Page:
597 So. 2d 543 | La. Ct. App. | 1992

597 So. 2d 543 (1992)

Stanley PALOWSKY and Carol Hargus Palowsky, Individually and on Behalf of all Stockholders of Premier Bancorp, Inc.
PREMIER BANCORP, INC., Charles W. McCoy, G. Lee Griffin, Donald R. Updegraff, Bert Turner, Melvin Rambin, J.R. Querbes, III, Benjamin M. Peters, C.R. Patterson, Jr., Eugene H. Owen, James B. Nowery, Gordon M. Millet, Frank W. Middleton, Jr., Marvin Marmande, F. Walker Lockett, Jr., Neilson S. Jacobs, Frank W. Harrison, Jr., Floyd J. Gaudet, L.J. Folse, J. Hubert Dumesnil, John H. DeJean, V. Gerald Dean, Arthur J. Broussard, James G. Boyer, Jerry D. Boughton, John C. Blackman, IV and F. Murray Biedenharn.

No. CA 91 0059.

Court of Appeal of Louisiana, First Circuit.

March 6, 1992.

*544 J. Michael Hart, Monroe, for plaintiff-appellant Stanley R. Palowky, Jr., et al.

Herschel Abbott, Jr., New Orleans, for defendant-appellee Premier Bancorp, Inc.


LeBLANC, Judge.

This appeal is taken from a judgment maintaining exceptions of no right of action and lack of procedural capacity filed by the defendants in a shareholder's derivative suit.

This shareholder's derivative suit was filed by plaintiffs, Stanley and Carol H. Palowsky, on behalf of themselves and all stockholders of Premier Bancorp, Inc. (Premier); named as defendants were numerous officers and members of the board of directors of Premier, as well as Premier itself. The basis of the suit is allegations by plaintiffs that the officers and directors of Premier breached fiduciary duties they owed to Premier and its stockholders. In addition to an award of monetary damages and other relief sought in the suit, plaintiffs requested that they be furnished a list of current stockholders and their addresses. Contending that the Palowskys had adverse interests precluding them from adequately representing the shareholders of Premier, defendants filed a peremptory exception of no right of action and a dilatory exception of lack of procedural capacity regarding the Palowskys' derivative claim for breach of fiduciary duties. Defendants also urged the same exceptions with respect to plaintiffs' request for a list of Premier's shareholders. At the conclusion of a hearing on May 11, 1990, the trial court maintained defendants' exceptions, but did not dismiss the Palowskys' suit, allowing plaintiffs thirty days to amend their suit. Mr. Palowsky thereafter filed an amended petition in which he asserted a claim in his individual capacity for the alleged "losses on stockholding interests resulting from the actions of management as complained of in the original complaint." In response, defendants filed a second peremptory exception of no right of action as to Mr. Palowsky's individual claim. The trial court maintained this exception, and dismissed the Palowskys' suit by judgment signed on August 21, 1990. The Palowskys have appealed this judgment.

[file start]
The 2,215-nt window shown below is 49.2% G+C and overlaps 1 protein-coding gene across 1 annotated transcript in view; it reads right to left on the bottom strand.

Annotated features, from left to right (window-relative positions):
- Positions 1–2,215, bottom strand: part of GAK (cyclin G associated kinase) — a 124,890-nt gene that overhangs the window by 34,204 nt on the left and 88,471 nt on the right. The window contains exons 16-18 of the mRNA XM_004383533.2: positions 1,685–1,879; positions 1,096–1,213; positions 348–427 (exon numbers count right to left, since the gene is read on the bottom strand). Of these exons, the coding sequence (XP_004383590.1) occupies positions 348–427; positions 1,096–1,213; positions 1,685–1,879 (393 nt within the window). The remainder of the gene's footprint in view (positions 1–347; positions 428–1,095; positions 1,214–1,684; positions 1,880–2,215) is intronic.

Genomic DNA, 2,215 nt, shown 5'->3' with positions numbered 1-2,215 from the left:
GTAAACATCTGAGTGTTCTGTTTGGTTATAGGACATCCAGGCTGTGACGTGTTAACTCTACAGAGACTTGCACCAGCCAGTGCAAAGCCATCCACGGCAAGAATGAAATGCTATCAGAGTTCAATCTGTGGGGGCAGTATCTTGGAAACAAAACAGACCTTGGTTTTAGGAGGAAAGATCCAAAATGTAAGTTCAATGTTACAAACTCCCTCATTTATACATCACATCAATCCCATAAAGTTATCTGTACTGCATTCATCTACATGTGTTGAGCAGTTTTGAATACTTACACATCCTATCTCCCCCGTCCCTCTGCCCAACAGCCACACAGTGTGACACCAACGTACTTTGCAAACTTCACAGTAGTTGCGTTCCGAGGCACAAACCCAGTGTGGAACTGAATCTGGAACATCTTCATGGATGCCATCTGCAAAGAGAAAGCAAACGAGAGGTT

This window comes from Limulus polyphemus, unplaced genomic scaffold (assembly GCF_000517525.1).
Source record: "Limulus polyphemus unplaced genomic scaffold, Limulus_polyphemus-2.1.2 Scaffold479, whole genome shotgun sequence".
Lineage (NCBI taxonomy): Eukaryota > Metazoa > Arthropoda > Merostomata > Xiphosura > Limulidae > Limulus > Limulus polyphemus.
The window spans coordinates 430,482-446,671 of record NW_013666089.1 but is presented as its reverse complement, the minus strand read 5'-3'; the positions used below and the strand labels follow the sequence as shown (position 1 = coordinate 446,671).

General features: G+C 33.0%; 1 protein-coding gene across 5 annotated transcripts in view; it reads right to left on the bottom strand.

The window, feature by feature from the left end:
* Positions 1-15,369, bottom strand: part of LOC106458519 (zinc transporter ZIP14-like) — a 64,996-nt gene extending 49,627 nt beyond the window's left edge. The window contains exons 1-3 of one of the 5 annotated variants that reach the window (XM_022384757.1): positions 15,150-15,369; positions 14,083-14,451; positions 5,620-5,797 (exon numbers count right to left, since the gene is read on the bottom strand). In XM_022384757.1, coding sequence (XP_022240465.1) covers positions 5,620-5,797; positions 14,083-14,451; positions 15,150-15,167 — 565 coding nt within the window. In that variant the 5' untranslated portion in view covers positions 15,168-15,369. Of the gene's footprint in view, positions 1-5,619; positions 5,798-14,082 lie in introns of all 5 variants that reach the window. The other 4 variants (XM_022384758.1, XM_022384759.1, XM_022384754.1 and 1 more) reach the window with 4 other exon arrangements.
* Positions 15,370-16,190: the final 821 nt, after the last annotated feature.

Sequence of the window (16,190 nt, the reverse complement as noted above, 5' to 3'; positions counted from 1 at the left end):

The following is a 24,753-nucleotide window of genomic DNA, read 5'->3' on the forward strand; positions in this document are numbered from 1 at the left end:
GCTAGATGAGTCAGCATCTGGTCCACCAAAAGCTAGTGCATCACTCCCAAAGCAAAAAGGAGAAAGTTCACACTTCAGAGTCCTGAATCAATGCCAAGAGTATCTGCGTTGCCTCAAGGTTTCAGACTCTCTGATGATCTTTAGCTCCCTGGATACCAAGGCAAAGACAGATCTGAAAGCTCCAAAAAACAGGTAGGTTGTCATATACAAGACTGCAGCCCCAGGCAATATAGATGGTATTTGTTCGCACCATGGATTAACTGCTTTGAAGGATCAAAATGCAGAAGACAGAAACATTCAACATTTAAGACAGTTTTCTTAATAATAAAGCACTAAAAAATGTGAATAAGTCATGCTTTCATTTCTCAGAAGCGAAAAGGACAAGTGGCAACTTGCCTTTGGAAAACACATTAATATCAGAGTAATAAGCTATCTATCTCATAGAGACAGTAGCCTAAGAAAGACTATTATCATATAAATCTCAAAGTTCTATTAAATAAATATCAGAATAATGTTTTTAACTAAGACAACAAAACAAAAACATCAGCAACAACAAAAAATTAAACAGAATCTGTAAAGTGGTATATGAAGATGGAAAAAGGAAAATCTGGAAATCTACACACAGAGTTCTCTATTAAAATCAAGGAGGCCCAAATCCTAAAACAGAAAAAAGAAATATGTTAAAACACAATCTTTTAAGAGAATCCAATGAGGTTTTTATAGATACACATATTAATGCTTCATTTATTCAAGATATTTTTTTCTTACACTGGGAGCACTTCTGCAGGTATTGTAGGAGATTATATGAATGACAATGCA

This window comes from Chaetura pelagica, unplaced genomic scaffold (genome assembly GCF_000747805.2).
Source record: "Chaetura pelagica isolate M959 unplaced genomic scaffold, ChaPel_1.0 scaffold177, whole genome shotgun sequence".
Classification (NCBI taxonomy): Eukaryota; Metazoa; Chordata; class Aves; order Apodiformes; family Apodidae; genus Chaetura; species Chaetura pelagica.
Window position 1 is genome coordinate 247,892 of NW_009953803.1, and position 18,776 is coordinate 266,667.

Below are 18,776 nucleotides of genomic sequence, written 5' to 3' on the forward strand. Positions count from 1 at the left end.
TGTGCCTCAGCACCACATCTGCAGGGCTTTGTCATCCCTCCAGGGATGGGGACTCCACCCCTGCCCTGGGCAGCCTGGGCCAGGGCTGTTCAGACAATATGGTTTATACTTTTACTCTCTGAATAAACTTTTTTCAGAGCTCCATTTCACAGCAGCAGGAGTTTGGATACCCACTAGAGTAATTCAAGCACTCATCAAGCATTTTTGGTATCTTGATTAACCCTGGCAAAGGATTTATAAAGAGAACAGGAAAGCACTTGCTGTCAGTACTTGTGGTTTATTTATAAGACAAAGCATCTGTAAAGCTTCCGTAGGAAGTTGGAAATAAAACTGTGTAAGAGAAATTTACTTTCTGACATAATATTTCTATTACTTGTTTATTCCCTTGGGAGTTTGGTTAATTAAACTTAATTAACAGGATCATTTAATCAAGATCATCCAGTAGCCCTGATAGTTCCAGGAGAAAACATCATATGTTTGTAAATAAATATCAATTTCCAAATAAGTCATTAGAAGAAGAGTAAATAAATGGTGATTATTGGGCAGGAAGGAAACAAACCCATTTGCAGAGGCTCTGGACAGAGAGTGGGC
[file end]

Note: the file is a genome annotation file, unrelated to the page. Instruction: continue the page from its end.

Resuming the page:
1. Did plaintiffs have a right to assert a claim in their individual capacity *545 against the officers and directors of Premier for alleged mismanagement and/or breaches of fiduciary duties by those officers and directors?

2. Did the trial court err in maintaining defendants' exceptions of no right of action and lack of procedural capacity with respect to plaintiffs' shareholders' derivative claim on the basis that plaintiffs had interests adverse to that of the other shareholders of Premier, precluding them from being adequate representatives?


Under La.R.S. 12:91, officers and directors of a corporation stand in a fiduciary relation to the corporation's shareholders, as well as to the corporation itself. Nevertheless, it is well-established that a shareholder of a corporation does not generally have a right to sue personally for alleged losses sustained by the corporation due to mismanagement and/or a breach of fiduciary duties. Robinson v. Snell's Limbs and Braces, 538 So. 2d 1045, 1048 (La.App. 4th Cir.1989); Bordelon v. Cochrane, 533 So. 2d 82, 85-86 (La.App. 3rd Cir.1988), writ denied, 536 So. 2d 1255 (1989); Hinchman v. Oubre, 445 So. 2d 1313, 1317 (La.App. 5th Cir.1984); Moity v. Acadian Woodworks, Inc., 435 So. 2d 597, 599 (La.App. 3rd Cir.1983); Beyer v. F & R Oilfield Contractors, Inc., 407 So. 2d 15 (La.App. 3rd Cir.1981), writ denied, 411 So. 2d 451 (1982). Rather, a shareholder may only sue to recover losses to a corporation resulting from mismanagement and breaches of fiduciary duties secondarily through a shareholder's derivative suit. Id.